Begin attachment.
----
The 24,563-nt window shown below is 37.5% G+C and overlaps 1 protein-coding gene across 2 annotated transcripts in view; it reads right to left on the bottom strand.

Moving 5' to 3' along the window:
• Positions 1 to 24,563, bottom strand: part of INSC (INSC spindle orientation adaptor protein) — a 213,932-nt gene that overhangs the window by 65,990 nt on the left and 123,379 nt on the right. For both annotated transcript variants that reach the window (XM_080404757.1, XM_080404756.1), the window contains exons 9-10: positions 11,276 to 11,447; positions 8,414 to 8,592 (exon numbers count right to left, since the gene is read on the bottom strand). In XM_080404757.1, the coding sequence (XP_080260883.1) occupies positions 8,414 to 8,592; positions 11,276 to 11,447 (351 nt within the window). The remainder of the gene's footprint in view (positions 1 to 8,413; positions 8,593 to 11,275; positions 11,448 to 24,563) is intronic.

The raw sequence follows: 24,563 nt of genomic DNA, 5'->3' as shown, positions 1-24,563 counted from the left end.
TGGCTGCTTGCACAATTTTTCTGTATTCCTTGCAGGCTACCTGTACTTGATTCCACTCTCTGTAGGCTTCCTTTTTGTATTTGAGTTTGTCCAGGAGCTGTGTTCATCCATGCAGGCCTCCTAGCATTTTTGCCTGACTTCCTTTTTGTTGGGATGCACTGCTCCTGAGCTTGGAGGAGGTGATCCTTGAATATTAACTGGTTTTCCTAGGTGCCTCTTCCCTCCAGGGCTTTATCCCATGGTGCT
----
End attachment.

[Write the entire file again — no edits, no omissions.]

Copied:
The 24,563-nt window shown below is 37.5% G+C and overlaps 1 protein-coding gene across 2 annotated transcripts in view; it reads right to left on the bottom strand.

Moving 5' to 3' along the window:
• Positions 1 to 24,563, bottom strand: part of INSC (INSC spindle orientation adaptor protein) — a 213,932-nt gene that overhangs the window by 65,990 nt on the left and 123,379 nt on the right. For both annotated transcript variants that reach the window (XM_080404757.1, XM_080404756.1), the window contains exons 9-10: positions 11,276 to 11,447; positions 8,414 to 8,592 (exon numbers count right to left, since the gene is read on the bottom strand). In XM_080404757.1, the coding sequence (XP_080260883.1) occupies positions 8,414 to 8,592; positions 11,276 to 11,447 (351 nt within the window). The remainder of the gene's footprint in view (positions 1 to 8,413; positions 8,593 to 11,275; positions 11,448 to 24,563) is intronic.

The raw sequence follows: 24,563 nt of genomic DNA, 5'->3' as shown, positions 1-24,563 counted from the left end.
TGGCTGCTTGCACAATTTTTCTGTATTCCTTGCAGGCTACCTGTACTTGATTCCACTCTCTGTAGGCTTCCTTTTTGTATTTGAGTTTGTCCAGGAGCTGTGTTCATCCATGCAGGCCTCCTAGCATTTTTGCCTGACTTCCTTTTTGTTGGGATGCACTGCTCCTGAGCTTGGAGGAGGTGATCCTTGAATATTAACTGGTTTTCCTAGGTGCCTCTTCCCTCCAGGGCTTTATCCCATGGTGCT